Alaska’s regular legislative session ends without finalizing a budget or PFD amount

Alaska House representatives sit in their desks facing House Speaker Stutes. The back of their heads are facing the camera and plexiglass dividers are between each desk.
Members of the Alaska House of Representatives prepare for a floor session on Wednesday, Feb. 24, 2021. (Peter Segall/Juneau Empire via AP, pool)

Alaska lawmakers’ regular session ended Wednesday, but they have a lot of work left to do on the state budget, and they still need to finalize the size of this year’s Permanent Fund dividend.

Under a version of the state budget approved by the Senate Wednesday, Alaskans would get PFD checks of about $2,300. But not everyone agrees on that amount. Critics say it’s way too much money to draw from the fund’s earnings reserve.

A 30-day special session to address these issues is scheduled to start at 10 a.m. Thursday.

‘People’s lives we’re talking about’

Sen. Shelley Hughes (R-Palmer) voted for an amendment Wednesday for $2,300 PFDs.

The dividend benefits every Alaskan, she said, and she wants it added to the state constitution, ensuring it’s paid before other state expenses.

“Then we could settle this once and for all, and we will know what we need in order to pay for government, once we take the first call for the PFD,” said Hughes.

Sen. Mike Shower (R-Wasilla) said a $2,300 PFD is a step in the right direction, and lawmakers should look beyond the numbers.

“How do you balance the budget?” he said. “Well, there’s more than that. There’s people’s lives that we’re talking about. And their ability to survive and thrive and have a good quality of life.”

But a $2,300 dividend would require drawing $1.5 billion more than planned from the Permanent Fund’s earnings reserve.

‘Sick and tired of kicking the can down the road’

Sen. Lyman Hoffman (D-Bethel) voted no on the amendment, as well as on another amendment that would have paid dividends of more than $3,000. He said he supports larger dividends, but paying them when the budget isn’t balanced will put off resolving the issue.

“So today, I’m a big supporter of the dividend,” Hoffman said. “I’m a big supporter of trying to resolve the problem. And I’m sick and tired of kicking the can down the road.”

Sen. Bert Stedman (R-Sitka) warned against drawing down the earnings reserve. He said paying a smaller dividend of $1,000 this year would allow the Permanent Fund to grow to benefit future generations.

“They’ll have very nice, handsome dividends, our grandchildren,” Stedman said. “I don’t want them to look back in the history books of my ancestors that helped, you know, lived in Alaska at the time they put it together. And me liquidating it.”

More work to do in special session

Gov. Mike Dunleavy has put two items on the agenda of the special session that starts Thursday: finishing work on the budget and consideration of a constitutional amendment that would enshrine the PFD in the constitution.

Lawmakers have been deeply divided for six years over how to pay for dividends and how high PFDs should be.

Sen. Bill Wielechowski (D-Anchorage) said the budget problem is due to low oil taxes. He described the state government’s message to industry:

“Go ahead, take the resources — don’t have to compensate us. Pay the lowest taxes in the world. And instead we’re going to take it from the people. And that is unfair. The people need to understand that,” Wielechowski said. “They need to know that this is a tax on them. This is unfair.”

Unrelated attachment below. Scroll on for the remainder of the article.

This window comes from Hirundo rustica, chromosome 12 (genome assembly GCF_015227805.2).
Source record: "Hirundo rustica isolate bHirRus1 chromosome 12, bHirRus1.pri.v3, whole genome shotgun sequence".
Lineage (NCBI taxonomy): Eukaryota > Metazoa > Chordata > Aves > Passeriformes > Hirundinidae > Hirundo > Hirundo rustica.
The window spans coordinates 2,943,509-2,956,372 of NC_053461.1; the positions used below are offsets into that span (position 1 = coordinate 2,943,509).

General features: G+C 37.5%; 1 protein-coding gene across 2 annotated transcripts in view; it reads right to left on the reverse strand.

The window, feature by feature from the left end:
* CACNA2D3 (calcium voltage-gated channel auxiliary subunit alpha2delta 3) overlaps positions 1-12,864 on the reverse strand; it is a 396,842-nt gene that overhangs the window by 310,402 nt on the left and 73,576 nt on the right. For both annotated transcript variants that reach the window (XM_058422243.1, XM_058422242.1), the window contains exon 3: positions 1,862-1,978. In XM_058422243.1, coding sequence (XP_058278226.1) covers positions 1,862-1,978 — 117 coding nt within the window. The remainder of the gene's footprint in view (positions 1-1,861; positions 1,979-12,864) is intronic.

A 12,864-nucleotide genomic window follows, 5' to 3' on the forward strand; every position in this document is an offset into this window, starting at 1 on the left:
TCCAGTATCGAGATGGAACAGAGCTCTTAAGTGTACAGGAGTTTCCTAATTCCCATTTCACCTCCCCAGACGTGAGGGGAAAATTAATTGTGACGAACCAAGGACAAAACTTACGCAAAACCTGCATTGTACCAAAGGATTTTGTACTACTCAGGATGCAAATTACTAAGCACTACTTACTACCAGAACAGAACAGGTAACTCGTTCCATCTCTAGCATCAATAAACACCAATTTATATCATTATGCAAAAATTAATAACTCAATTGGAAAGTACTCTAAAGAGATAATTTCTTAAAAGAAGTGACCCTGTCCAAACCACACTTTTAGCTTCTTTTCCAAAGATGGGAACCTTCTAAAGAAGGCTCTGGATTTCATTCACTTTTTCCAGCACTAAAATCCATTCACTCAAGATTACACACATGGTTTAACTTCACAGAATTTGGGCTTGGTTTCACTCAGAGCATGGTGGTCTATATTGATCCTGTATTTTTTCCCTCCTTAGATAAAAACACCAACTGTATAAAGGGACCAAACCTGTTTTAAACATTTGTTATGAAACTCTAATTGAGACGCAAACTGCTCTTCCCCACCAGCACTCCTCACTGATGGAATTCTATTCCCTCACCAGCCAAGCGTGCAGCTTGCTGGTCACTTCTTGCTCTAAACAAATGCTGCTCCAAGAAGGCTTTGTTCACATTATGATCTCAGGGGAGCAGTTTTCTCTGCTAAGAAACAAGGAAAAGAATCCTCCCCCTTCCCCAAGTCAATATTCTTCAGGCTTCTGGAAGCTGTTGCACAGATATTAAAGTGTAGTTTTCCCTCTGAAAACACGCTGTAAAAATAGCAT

Shower said a statewide sales tax could contribute to closing the budget gap.

But Natasha von Imhof (R-Anchorage) said it doesn’t make sense to tax one group of Alaskans to pay for larger dividends.

“I cannot be the senator that taxes hard-working Alaskans and takes money from their paycheck only to deposit it in the personal checking account of their neighbor,” she said.

Other Senate amendments would provide $13 million for a trail from Fairbanks to Seward and allow COVID-19 business grants to pay for pandemic recovery costs. But the Senate rejected adding language similar to the House bill intended to block state Medicaid funding for abortions. The Alaska Supreme Court has ruled that similar laws unconstitutionally singled out the procedure.

Since the House and Senate didn’t agree on each other’s versions of the budget, there will be a committee with three members from each chamber that will work out the differences between the two chambers. It could set the PFD at a smaller level than the Senate.

The Senate members will be Click Bishop (R-Fairbanks), Donny Olson (D-Golovin) and Stedman. The House members will be Neal Foster (D-Nome), Kelly Merrick (R-Anchorage) and Steve Thompson (R-Fairbanks).

Flurry of bills approved at last minute

In addition to the work on the budget, lawmakers ended the session with a flurry of other activity.

Fifteen bills will head to Gov. Mike Dunleavy’s desk for him to sign or veto.

They include a bill that allows people to share ownership of a dairy producing animal and pay another owner for raw milk or other dairy products made from raw milk. It would remain illegal to sell raw milk to those who don’t share ownership.

Another bill would expand the rights of people who live in assisted-living homes. Providers will be required to allow visitors. Residents would have a right to internet access and to meals consistent with their cultural preferences.

Work on bills that only passed one chamber will resume during the next regular session in January.

Andrew Kitchenman

State Government Reporter, Alaska Public Media & KTOO

State government plays an outsized role in the life of Alaskans. As the state continues to go through the painful process of deciding what its priorities are, I bring Alaskans to the scene of a government in transition.

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